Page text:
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Syrian Children Face “Relentless Horror and Suffering”

UNITED NATIONS, Feb 25 2014 (IPS) - They number close to five million; some drift through the debris of their former homes, now reduced to smoldering rubble. Others limp over the border into neighbouring countries, dragging their feet and what few possessions could be salvaged from the fighting. United Nations officials say the plight of Syrian child refugees is dire, warning of “catastrophic” consequences if the international community does not respond to an urgent humanitarian appeal before the conflict concludes its third, bloody year on March 15.

Since its outbreak in 2011 the war has claimed over 100,000 lives and sent nine million people fleeing their homes, in a bid to escape the crossfire between forces loyal to President Bashar al-Assad and various oppositional groups seeking his ouster. The U.N.

High Commissioner for Refugees (UNHCR) puts the number of refugees at close to 2.5 million, of which at least 50 percent are children. The displaced youth are taking shelter in makeshift camps that have sprung up in neighbouring countries already full to capacity with their own populations and troubles.

According to a press release issued Monday, over 932,000 Syrian refugee children have squeezed into Lebanon, 574,000 into Jordan, close to 613,000 in Turkey, over 223,000 in Iraq, and some 134,000 in Egypt. Already pressed for resources and struggling with a myriad of internal contradictions, these states can provide refugees little beyond the bare minimum: a tarp over their heads, a place to bed down for the night.

Last month, the United Nations Children’s Fund (UNICEF) appealed for a billion dollars in emergency humanitarian aid to provide immunisation, water, sanitation and education for children at risk of becoming “a lost generation”, while UNHRC officials urged the international community to help alleviate the “relentless horror and suffering” these children – many of them unaccompanied orphans — face as they pick their way through the war-torn region.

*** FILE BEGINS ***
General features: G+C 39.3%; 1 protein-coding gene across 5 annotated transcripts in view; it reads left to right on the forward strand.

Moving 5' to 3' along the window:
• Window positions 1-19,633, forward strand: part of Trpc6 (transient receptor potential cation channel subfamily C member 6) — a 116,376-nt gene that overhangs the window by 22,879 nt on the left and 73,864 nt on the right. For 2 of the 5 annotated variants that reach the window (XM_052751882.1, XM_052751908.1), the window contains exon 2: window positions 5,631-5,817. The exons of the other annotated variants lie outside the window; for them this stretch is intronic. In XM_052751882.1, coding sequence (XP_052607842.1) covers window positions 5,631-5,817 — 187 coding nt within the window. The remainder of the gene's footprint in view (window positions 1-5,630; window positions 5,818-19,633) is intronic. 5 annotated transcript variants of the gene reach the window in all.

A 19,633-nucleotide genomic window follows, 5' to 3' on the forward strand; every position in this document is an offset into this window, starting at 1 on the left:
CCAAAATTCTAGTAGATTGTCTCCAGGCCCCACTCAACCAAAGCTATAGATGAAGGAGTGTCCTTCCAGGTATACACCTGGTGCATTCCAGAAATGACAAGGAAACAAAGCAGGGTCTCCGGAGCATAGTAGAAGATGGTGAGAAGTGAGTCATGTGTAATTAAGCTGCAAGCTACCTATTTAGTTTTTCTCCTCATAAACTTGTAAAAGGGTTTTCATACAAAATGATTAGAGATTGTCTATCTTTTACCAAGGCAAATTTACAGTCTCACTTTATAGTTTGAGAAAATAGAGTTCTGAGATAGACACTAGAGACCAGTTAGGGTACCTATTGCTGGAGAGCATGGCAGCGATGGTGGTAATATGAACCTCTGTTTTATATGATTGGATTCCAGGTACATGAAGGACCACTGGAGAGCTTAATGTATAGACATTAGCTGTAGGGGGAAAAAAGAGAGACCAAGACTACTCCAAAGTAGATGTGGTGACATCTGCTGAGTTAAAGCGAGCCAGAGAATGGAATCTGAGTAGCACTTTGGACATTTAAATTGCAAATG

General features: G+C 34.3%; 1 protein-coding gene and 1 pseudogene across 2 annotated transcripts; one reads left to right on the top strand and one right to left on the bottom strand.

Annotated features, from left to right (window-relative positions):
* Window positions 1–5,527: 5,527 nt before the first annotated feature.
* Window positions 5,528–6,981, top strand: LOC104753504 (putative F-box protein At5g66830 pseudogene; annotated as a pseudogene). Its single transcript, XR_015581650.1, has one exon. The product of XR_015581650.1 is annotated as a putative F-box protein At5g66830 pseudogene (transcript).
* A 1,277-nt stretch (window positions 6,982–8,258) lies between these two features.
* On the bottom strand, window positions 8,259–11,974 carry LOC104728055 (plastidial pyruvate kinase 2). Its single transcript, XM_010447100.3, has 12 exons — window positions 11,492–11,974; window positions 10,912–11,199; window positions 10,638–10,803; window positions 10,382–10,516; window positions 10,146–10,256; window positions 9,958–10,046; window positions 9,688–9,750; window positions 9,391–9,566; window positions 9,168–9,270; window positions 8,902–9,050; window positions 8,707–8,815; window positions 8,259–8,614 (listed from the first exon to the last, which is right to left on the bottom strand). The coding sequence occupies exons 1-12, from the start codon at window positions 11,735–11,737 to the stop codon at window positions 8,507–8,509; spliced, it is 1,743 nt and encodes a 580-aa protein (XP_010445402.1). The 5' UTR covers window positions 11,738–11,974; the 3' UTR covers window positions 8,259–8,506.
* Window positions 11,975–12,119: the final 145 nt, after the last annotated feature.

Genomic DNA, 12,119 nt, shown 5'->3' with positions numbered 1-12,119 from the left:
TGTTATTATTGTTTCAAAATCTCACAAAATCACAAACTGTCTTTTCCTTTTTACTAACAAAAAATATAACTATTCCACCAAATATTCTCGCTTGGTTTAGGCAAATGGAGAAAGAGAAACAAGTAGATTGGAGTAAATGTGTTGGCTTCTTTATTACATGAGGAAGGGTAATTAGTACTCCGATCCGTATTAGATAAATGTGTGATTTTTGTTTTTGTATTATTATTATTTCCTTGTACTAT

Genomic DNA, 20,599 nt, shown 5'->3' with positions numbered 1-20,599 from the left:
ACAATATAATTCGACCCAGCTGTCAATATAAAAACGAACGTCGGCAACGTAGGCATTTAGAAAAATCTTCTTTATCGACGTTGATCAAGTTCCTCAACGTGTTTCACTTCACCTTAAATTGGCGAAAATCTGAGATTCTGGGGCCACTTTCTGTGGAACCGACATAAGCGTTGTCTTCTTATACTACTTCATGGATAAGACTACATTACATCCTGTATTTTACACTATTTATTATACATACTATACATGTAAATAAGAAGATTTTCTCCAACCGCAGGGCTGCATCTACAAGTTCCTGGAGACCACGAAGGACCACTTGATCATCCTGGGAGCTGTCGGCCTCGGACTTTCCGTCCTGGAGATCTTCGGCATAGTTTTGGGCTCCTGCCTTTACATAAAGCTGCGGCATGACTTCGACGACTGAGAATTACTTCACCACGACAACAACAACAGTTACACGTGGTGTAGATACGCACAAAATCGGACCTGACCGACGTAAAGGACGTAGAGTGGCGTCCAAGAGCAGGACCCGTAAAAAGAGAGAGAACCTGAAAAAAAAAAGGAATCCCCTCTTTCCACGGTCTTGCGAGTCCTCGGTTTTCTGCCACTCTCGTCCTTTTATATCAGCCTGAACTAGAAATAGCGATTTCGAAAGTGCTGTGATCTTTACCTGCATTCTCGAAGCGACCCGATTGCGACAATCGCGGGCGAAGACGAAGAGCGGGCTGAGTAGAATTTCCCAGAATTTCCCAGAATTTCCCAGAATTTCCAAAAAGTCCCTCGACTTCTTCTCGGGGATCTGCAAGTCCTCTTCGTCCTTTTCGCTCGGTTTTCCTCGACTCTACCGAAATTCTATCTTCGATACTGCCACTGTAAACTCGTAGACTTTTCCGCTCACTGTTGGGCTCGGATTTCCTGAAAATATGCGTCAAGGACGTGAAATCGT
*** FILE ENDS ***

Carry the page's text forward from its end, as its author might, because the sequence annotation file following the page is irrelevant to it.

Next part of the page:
The conflict has also interrupted regular schooling for some three million Syrian children. UNICEF estimates that “at least 20 percent of schools inside the country” no longer function as educational institutions – they have either been blown to smithereens, converted into shelters for the displaced, or occupied by opposition and rebel groups.

While UNICEF and UNHCR, together with organisations like Mercy Corps, Save the Children and World Vision, scramble to engage “one million voices” of support for Syrian children, a second crisis is looming on the horizon. Annamaria Laurini, UNICEF’s representative in Beirut, said Tuesday that the issue of malnutrition among some 2,000 Syrian refugees in Lebanon is inching closer to a full-blown disaster.

She warned that “poor hygiene, unsafe drinking water, diseases… and improper feeding practices of young children” is aggravating an already perilous situation. Currently the regions most affected by malnutrition are in the north and east of Lebanon, which saw a doubling of “severe acute malnutrition” cases from 2012 to 2013.

 
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